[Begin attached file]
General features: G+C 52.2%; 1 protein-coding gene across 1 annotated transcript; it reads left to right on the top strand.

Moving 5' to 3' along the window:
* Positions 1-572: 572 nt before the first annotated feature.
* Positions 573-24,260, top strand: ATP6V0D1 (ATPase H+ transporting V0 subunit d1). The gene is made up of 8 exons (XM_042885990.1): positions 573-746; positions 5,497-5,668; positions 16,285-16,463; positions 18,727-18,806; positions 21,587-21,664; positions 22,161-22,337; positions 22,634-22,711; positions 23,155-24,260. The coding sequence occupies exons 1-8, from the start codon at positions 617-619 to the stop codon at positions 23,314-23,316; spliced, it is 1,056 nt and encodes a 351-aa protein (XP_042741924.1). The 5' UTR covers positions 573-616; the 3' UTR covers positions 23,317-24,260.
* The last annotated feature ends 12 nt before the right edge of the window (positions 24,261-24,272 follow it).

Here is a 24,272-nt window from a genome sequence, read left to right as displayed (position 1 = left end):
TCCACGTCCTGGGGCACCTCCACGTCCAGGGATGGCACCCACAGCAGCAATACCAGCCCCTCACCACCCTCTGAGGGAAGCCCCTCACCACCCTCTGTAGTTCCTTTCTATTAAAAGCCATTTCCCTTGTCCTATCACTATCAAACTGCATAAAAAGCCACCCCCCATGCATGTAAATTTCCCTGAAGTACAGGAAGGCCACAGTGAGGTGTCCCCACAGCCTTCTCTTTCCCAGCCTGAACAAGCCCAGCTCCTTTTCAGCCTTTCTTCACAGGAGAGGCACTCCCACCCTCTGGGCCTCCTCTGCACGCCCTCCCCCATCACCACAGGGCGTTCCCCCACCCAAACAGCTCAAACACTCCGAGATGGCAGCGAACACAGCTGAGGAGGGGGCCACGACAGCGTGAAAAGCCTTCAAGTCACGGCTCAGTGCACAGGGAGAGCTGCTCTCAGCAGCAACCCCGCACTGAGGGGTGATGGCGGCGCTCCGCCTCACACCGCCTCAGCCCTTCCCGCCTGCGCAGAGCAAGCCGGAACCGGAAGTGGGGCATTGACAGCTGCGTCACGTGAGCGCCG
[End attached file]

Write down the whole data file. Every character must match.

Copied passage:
General features: G+C 52.2%; 1 protein-coding gene across 1 annotated transcript; it reads left to right on the top strand.

Moving 5' to 3' along the window:
* Positions 1-572: 572 nt before the first annotated feature.
* Positions 573-24,260, top strand: ATP6V0D1 (ATPase H+ transporting V0 subunit d1). The gene is made up of 8 exons (XM_042885990.1): positions 573-746; positions 5,497-5,668; positions 16,285-16,463; positions 18,727-18,806; positions 21,587-21,664; positions 22,161-22,337; positions 22,634-22,711; positions 23,155-24,260. The coding sequence occupies exons 1-8, from the start codon at positions 617-619 to the stop codon at positions 23,314-23,316; spliced, it is 1,056 nt and encodes a 351-aa protein (XP_042741924.1). The 5' UTR covers positions 573-616; the 3' UTR covers positions 23,317-24,260.
* The last annotated feature ends 12 nt before the right edge of the window (positions 24,261-24,272 follow it).

Here is a 24,272-nt window from a genome sequence, read left to right as displayed (position 1 = left end):
TCCACGTCCTGGGGCACCTCCACGTCCAGGGATGGCACCCACAGCAGCAATACCAGCCCCTCACCACCCTCTGAGGGAAGCCCCTCACCACCCTCTGTAGTTCCTTTCTATTAAAAGCCATTTCCCTTGTCCTATCACTATCAAACTGCATAAAAAGCCACCCCCCATGCATGTAAATTTCCCTGAAGTACAGGAAGGCCACAGTGAGGTGTCCCCACAGCCTTCTCTTTCCCAGCCTGAACAAGCCCAGCTCCTTTTCAGCCTTTCTTCACAGGAGAGGCACTCCCACCCTCTGGGCCTCCTCTGCACGCCCTCCCCCATCACCACAGGGCGTTCCCCCACCCAAACAGCTCAAACACTCCGAGATGGCAGCGAACACAGCTGAGGAGGGGGCCACGACAGCGTGAAAAGCCTTCAAGTCACGGCTCAGTGCACAGGGAGAGCTGCTCTCAGCAGCAACCCCGCACTGAGGGGTGATGGCGGCGCTCCGCCTCACACCGCCTCAGCCCTTCCCGCCTGCGCAGAGCAAGCCGGAACCGGAAGTGGGGCATTGACAGCTGCGTCACGTGAGCGCCG